“It’s a pretty unique opportunity for students here at Brandeis,” Williams says.
John Unsworth, vice provost for Library and Technology Services and chief information officer, will teach Digital Humanities, ENG 158B, which focuses on areas where the humanities and computing intersect.
The course will introduce students to the history and range of digital humanities, from its beginnings in the 1940s to present, with a focus on literacy studies. It will include extensible markup language (XML), text mining and social media. The course will consider digital humanities projects and students will do hands-on work with tools typically used in such projects.
Unsworth, who was named by President Barack Obama to the National Council on Humanities last year, came to Brandeis from the University of Illinois at Urbana-Champaign, where he also taught digital humanities.
In Unsworth’s experience in Illinois, “People felt they understood what ‘digital’ meant,” he says. “The part that confuses them and needs explaining, actually, is ‘humanities.’”
He says the course typically attracts a combination of humanities majors as well as computer science students.
“If you are interested in the humanities and you have never looked into the intersection of humanities and information technology, there’s a lot going on there,” Unsworth says.
|AAAS 160B||African American Military History||Chad Williams|
|AAAS 168B||The Black Intellectual Tradition||Chad Williams|
|AMST 123||Interfaith, Inter-ethnic, Interracial American||Keren McGinity|
|AMST 129||From American Movies to Music Videos||James Mandrell|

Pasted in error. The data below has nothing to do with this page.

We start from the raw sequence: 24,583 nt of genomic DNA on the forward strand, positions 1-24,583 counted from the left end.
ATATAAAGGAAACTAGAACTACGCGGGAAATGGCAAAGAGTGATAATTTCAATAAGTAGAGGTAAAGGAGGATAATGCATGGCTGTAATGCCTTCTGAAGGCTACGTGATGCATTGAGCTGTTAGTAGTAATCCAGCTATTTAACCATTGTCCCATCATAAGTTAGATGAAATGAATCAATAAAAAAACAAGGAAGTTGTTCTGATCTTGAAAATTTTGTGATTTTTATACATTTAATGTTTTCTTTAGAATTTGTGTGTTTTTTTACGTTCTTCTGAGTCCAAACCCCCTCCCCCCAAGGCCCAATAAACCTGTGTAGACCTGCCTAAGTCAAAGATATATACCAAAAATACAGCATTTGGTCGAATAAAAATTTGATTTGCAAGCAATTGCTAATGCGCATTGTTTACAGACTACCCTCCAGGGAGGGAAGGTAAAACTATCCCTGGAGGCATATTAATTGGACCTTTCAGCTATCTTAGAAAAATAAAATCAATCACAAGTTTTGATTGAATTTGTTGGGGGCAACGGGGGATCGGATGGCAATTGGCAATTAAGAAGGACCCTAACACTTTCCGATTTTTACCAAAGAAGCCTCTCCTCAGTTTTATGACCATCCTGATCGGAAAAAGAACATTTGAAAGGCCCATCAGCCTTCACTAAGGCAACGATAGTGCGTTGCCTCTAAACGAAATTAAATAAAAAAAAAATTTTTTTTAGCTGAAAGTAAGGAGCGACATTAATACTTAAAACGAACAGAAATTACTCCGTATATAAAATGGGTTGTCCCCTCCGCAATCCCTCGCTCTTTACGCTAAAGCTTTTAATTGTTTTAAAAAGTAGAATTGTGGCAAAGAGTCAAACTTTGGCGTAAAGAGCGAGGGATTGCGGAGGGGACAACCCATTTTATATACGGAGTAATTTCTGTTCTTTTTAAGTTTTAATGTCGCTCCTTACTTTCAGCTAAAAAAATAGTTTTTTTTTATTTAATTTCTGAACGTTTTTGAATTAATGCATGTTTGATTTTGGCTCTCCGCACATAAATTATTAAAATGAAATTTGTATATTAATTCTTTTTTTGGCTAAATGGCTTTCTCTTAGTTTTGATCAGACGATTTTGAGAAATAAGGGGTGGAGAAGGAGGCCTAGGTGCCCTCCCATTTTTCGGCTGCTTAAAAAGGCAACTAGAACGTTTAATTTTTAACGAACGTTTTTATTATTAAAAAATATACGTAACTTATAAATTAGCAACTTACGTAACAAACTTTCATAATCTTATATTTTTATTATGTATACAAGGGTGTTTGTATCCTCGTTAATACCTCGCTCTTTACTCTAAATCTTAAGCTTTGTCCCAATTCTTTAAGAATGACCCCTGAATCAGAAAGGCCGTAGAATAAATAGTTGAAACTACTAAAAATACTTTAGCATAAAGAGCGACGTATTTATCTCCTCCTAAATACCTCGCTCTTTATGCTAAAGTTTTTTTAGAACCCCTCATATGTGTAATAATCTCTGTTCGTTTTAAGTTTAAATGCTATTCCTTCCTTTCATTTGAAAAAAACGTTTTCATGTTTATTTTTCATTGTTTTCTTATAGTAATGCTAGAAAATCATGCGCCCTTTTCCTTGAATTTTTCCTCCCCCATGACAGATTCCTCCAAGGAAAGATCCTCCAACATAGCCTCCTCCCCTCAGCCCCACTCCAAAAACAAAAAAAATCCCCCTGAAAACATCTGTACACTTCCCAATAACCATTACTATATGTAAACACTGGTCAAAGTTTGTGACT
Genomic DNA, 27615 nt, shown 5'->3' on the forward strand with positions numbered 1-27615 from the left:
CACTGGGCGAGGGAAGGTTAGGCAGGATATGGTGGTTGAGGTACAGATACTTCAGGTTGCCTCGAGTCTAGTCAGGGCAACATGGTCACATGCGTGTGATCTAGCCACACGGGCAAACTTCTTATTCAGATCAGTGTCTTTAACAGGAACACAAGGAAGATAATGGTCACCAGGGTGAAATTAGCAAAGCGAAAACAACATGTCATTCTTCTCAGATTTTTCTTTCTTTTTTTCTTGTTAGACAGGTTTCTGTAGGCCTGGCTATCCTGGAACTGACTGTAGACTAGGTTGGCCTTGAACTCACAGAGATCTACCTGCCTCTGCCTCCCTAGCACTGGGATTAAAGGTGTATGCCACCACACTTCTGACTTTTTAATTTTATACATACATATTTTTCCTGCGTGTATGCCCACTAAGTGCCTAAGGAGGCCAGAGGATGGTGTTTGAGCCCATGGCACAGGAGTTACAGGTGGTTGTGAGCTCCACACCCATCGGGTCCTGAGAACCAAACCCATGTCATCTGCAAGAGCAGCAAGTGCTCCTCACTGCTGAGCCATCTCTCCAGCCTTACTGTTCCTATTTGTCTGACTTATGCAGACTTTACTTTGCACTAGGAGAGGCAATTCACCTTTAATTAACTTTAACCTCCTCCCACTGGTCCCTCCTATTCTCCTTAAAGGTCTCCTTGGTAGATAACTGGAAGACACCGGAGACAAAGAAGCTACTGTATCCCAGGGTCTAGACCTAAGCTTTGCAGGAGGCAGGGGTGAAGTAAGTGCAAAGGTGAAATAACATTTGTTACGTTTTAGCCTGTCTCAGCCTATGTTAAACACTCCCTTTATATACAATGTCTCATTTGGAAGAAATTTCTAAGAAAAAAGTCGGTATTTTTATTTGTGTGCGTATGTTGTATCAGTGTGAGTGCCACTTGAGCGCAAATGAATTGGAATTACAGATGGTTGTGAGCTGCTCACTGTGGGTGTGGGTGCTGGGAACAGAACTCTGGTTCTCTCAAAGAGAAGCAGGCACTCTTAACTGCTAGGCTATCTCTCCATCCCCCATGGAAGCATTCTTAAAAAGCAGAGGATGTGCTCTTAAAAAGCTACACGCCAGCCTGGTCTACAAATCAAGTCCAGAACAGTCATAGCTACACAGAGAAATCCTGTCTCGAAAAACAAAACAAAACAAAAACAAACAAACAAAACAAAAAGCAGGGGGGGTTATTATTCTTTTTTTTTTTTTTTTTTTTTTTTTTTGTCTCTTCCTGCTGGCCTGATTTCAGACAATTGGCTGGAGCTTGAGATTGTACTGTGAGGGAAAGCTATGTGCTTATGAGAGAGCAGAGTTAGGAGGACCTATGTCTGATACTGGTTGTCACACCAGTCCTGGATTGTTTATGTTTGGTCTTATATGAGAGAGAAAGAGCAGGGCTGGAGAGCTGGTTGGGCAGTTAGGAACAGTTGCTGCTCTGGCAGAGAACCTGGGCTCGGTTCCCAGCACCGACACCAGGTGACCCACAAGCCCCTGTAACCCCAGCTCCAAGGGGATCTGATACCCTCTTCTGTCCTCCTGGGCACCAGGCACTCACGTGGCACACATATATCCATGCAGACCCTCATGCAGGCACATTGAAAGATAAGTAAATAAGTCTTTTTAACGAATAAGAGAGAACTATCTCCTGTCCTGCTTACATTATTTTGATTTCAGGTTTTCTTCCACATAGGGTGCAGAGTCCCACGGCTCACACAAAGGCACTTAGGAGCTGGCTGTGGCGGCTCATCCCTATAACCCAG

|ANTH 120B||Environmental Antropology of the Middle East: Israel, Oman and Beyond||Emily McKee|
|ANTH 151B||Nature, Culture, Power||Jonathan Anjaria|
|ANTH 160B||Dirt, Disgust, and Contagion: The Anthropology of Pollution||Anita Hannig|
|ANTH 179B||Women and War||Ellen Schattschneider|
|BIOL 112B||Evolutionary Developmental Biology||Maria Miara|
|CHIN 136B||Chinese Modernism in International Context||Pu Wang|
|CLAS 192B||Slavery in the Roman World (1st-4th C.ce)||Bernadette Brooten|
|COML 121B||Tragedy and the Tragic||Steve Dowden|
|COML/ENG 140B||Children's LIterature and Construction of Childhood||Robin Feuer Miller|
|COSI 137B||Information Extraction||Nianwen Xue|
|ECON 173A||Central Banking: Theory and Policy||Lynn Browne|
|Introduction to Macroeconomics||Scott Redenius|
|ED 150A||Politics of Education||Eran Tamir|
|ED 163||Creativity and Caring||Joseph Reimer|
|ENG 158B||Introduction to Digital Humanities||John Unsworth|
|ENG 233B||Early Modern Knowledges||Mary Baine Campbell|